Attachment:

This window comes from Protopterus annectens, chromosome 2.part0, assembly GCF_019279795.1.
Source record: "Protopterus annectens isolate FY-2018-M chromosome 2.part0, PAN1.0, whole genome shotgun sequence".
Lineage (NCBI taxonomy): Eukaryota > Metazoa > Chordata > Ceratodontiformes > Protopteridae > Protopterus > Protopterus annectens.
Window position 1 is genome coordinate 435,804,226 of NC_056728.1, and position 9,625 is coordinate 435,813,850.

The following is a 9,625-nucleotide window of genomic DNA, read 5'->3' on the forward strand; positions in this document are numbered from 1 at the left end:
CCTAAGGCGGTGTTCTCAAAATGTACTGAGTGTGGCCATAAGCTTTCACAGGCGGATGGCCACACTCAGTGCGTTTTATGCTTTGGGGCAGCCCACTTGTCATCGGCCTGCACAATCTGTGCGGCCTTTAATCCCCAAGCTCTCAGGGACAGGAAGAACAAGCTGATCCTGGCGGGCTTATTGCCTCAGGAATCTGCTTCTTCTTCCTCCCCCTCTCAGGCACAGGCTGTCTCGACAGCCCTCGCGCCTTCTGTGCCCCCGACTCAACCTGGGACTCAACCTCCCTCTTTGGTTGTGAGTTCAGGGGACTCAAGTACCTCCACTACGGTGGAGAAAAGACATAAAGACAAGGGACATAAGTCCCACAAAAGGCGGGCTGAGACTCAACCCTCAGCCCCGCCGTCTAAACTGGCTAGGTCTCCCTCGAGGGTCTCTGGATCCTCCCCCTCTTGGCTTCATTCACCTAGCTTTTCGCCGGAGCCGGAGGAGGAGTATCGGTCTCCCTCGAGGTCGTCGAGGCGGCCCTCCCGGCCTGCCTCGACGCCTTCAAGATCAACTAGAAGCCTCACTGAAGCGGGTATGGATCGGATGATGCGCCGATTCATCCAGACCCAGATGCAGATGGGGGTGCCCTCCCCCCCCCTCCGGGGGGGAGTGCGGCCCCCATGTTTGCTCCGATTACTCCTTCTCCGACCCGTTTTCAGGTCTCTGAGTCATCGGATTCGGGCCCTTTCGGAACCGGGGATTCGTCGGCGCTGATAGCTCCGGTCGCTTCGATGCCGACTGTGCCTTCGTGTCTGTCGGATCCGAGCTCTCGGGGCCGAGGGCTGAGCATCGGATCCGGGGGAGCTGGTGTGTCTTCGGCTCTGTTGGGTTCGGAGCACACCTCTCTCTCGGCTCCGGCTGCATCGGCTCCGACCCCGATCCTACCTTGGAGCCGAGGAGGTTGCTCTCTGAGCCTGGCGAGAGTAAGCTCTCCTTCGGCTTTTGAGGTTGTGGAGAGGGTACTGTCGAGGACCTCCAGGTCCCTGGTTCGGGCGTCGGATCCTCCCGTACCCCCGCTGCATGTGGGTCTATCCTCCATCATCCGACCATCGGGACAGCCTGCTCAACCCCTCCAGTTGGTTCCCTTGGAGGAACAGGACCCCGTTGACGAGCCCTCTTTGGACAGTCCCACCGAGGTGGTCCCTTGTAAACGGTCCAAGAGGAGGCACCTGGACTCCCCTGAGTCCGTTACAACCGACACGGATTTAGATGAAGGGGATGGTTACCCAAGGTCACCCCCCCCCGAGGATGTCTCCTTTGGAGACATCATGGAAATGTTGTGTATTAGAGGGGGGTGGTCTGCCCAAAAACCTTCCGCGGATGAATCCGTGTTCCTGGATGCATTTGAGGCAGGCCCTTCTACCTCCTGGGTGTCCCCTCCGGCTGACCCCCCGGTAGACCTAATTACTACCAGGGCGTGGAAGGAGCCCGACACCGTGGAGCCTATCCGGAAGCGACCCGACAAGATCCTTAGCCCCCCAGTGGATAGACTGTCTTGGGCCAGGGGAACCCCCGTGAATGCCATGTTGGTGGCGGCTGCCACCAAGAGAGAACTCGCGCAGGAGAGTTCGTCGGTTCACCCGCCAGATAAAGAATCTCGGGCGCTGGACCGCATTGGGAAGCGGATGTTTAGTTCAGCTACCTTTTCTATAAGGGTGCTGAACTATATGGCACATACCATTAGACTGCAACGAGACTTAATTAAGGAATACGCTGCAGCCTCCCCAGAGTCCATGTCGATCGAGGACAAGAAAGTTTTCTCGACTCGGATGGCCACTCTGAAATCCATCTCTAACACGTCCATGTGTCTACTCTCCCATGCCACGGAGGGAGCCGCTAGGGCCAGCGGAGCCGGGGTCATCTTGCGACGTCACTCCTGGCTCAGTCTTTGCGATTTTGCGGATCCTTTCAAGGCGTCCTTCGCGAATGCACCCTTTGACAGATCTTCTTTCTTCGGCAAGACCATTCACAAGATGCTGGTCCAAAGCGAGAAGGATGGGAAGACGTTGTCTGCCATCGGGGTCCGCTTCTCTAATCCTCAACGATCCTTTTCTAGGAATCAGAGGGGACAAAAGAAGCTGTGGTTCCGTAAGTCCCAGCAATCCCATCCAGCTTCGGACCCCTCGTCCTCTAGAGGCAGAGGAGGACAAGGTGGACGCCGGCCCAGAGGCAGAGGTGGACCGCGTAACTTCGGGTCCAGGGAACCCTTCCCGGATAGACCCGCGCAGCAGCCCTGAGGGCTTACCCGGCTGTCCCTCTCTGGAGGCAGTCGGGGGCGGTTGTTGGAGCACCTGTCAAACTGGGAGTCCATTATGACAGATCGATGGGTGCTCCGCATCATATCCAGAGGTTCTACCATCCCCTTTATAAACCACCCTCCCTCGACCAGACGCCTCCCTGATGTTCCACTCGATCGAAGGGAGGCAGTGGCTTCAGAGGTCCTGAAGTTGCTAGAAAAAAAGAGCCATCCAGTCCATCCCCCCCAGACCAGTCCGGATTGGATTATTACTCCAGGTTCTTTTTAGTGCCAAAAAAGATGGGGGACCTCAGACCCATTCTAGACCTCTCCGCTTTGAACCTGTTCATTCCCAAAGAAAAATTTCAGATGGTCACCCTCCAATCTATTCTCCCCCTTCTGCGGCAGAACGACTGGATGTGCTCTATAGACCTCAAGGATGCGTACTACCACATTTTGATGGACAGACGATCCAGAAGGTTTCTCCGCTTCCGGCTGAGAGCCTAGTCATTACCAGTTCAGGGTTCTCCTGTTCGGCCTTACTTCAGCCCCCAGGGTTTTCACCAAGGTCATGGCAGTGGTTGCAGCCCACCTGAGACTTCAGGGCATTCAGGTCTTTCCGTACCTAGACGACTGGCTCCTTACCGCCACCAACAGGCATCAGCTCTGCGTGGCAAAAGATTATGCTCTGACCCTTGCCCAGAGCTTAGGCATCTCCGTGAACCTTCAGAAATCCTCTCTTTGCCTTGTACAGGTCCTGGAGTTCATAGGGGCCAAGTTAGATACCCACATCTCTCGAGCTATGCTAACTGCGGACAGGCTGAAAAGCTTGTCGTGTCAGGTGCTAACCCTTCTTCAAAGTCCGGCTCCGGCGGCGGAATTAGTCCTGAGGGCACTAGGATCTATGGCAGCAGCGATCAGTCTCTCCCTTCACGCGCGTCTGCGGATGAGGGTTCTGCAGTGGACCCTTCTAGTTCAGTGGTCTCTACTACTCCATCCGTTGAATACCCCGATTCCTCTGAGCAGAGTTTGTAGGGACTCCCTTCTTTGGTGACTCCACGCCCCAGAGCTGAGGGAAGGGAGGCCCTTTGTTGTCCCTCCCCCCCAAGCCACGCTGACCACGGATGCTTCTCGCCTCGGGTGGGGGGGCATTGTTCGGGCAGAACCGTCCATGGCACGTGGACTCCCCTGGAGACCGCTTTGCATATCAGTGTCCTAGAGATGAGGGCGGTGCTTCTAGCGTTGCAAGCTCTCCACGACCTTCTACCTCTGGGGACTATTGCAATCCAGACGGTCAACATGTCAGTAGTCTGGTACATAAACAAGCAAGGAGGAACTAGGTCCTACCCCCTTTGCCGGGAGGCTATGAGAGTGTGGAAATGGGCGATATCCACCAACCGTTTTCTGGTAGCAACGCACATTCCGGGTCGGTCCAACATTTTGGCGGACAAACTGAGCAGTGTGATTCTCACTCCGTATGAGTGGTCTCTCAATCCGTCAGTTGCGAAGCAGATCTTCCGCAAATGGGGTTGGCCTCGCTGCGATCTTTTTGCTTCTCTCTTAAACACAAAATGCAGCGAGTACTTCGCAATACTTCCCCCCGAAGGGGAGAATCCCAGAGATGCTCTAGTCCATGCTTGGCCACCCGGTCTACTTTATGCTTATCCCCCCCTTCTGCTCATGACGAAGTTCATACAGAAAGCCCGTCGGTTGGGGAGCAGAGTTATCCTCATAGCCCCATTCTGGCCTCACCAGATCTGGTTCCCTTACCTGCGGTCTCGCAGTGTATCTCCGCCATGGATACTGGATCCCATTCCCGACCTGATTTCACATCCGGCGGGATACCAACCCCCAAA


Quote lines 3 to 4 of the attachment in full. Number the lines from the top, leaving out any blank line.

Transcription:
Lineage (NCBI taxonomy): Eukaryota > Metazoa > Chordata > Ceratodontiformes > Protopteridae > Protopterus > Protopterus annectens.
Window position 1 is genome coordinate 435,804,226 of NC_056728.1, and position 9,625 is coordinate 435,813,850.